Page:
Academic Minute
5:00 am
Fri January 25, 2013

Dr. Emile van der Zee, University of Lincoln – How Dogs Think

In today’s Academic Minute, Dr. Emile van der Zee of the University of Lincoln reveals how dogs attach names to objects.

Emile van der Zee is Principal Lecturer and Director of Post-Graduate Studies in the School of Psychology at the University of Lincoln. His current line of research involves examining the nature of word comprehension in dogs. He earned his Ph.D. at the University of Utrecht in The Netherlands.

About Dr. van der Zee

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Dr. Emile van der Zee – How Dogs Think

Dogs understand that object names refer to objects. For example, in a study by Pilley and Reid a Border Collie called Chaser retrieved no less than 1,022 different objects upon hearing their name. But are names for objects associated with the same things for dogs and for humans?

Let us look first at what we associate with an object name. In several clever experiments Barbara Landau and colleagues showed that humans mainly associate names for objects with the shape of an object. For example, they showed young children and adults a U-shaped object, called it a dax, and then asked their participants to select a DAX from several size, texture and shape variations. Participants selected variations in texture or size, but not shape variations. This shows that people have a shape bias; they generalize the name of an object to other objects that have the same shape.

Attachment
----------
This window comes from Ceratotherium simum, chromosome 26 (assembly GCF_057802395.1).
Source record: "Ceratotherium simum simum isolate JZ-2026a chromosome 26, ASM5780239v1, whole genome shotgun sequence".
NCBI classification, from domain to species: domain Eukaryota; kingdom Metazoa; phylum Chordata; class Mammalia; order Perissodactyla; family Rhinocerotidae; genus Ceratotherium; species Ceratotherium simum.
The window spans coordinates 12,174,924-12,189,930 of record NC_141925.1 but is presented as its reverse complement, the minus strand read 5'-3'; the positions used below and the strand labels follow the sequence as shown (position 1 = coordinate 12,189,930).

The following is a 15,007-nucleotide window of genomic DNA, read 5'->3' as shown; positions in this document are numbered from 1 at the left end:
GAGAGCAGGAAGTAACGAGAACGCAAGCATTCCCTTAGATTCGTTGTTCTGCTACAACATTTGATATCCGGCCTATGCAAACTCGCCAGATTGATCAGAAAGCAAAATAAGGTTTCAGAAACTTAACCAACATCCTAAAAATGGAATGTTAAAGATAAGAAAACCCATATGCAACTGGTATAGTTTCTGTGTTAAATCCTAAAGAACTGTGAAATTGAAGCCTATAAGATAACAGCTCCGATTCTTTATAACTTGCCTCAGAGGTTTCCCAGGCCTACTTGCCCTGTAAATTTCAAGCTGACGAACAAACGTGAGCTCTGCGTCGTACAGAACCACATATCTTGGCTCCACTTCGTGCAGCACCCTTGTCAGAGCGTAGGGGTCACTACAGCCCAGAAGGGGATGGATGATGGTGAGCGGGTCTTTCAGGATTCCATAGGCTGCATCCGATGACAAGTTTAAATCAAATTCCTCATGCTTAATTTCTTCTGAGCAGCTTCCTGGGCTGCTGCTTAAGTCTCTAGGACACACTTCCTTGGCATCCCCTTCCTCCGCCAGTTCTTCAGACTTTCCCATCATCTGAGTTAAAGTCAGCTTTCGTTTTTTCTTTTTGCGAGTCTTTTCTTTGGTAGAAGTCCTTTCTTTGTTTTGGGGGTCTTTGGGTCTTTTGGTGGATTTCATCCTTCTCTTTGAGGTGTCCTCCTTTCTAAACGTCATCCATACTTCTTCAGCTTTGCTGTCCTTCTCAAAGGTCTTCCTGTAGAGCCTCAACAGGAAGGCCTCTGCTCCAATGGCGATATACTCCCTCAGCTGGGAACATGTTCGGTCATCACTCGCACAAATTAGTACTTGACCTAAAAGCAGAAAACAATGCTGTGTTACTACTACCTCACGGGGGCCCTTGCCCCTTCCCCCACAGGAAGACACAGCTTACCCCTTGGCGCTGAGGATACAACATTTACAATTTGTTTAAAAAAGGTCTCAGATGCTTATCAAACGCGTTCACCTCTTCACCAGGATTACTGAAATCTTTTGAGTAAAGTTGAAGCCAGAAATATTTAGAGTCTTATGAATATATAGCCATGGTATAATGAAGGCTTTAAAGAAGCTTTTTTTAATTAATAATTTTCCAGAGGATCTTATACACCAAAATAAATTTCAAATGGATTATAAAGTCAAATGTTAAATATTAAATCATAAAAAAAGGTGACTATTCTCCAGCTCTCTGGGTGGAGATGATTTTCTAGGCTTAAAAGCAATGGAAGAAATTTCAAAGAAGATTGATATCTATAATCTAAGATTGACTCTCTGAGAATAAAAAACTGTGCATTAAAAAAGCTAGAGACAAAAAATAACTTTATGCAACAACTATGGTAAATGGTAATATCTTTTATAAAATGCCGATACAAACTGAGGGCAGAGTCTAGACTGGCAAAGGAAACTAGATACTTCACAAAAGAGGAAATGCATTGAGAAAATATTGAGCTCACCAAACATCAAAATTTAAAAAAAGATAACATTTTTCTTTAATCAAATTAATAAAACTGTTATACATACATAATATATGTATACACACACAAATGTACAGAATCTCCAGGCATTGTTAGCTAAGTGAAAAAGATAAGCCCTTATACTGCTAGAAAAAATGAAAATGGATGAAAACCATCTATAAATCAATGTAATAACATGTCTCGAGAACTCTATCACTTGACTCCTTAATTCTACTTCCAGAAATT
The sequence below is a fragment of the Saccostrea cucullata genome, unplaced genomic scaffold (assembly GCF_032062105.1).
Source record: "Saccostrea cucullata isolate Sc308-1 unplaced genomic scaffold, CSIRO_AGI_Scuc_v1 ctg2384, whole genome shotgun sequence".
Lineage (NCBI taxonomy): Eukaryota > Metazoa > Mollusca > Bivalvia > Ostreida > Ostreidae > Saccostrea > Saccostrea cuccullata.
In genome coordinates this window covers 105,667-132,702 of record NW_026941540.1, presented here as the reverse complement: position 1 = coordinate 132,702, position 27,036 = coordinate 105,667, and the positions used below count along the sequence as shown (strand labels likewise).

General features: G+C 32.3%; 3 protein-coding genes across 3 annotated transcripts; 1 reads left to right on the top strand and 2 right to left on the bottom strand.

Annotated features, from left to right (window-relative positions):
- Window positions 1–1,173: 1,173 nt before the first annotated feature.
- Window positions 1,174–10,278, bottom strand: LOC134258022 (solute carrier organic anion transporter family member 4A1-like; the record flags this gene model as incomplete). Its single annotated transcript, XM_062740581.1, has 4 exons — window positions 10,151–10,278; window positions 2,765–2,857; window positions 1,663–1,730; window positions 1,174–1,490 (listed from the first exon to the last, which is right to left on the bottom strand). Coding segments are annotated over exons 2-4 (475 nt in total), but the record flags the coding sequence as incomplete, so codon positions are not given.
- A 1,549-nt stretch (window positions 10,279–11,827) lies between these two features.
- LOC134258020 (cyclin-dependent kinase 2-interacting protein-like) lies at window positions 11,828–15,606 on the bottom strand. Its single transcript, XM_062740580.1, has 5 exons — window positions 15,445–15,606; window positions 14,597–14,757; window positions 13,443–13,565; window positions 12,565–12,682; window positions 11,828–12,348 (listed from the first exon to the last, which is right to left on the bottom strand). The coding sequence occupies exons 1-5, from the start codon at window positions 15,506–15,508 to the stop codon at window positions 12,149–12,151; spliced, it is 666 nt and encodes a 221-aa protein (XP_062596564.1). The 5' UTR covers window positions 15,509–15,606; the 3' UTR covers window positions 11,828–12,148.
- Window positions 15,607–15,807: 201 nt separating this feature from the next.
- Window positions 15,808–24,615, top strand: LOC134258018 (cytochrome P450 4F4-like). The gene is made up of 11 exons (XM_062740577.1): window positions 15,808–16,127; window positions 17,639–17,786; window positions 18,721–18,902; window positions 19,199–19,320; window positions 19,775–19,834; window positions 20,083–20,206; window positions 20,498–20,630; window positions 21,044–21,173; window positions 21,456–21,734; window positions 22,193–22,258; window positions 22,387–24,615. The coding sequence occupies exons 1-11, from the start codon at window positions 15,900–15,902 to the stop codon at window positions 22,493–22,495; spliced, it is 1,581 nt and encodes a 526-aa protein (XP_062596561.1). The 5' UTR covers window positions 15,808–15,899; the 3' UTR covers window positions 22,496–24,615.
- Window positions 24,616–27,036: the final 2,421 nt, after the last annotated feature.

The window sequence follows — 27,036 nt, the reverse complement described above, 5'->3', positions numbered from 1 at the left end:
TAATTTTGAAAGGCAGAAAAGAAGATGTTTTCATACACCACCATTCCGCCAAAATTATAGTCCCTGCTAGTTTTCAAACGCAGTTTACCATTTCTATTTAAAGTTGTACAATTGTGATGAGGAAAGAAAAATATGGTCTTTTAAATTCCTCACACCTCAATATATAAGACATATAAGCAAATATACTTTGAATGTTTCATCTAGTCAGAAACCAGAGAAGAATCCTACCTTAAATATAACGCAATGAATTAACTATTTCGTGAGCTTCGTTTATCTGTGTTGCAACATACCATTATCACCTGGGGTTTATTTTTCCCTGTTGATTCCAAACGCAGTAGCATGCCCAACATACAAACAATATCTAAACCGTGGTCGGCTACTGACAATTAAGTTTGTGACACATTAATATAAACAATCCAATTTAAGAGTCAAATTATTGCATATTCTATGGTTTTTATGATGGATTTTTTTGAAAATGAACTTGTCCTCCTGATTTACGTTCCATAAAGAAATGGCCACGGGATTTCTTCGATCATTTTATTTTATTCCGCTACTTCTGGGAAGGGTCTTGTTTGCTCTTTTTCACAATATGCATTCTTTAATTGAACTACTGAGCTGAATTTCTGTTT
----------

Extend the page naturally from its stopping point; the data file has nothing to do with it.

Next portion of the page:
Gable and his objects
Gable and his objects

Do dogs also have a shape bias?

In our research we repeated the experiments carried out by Landau and colleagues with Gable, also a Border Collie. Having freshly learned the word dax Gable ignored the shape of a DAX and focused on its size instead. In order to make sure that this wasn’t a one-off occurrence, we carried out an experiment with a different set of objects and a different name, but again we found that for Gable an object name referred to a particular size. In addition, we discovered that when Gable knew a word for a longer period of time, he tended to associate an object name with an object’s texture.

Gable has shown us that object names are associated for him with bite size and feel of texture, whereas object names are associated with object shape for us. Although more research is necessary in this area, Gable has shown us that there’s something different in a name for him than for us.
 

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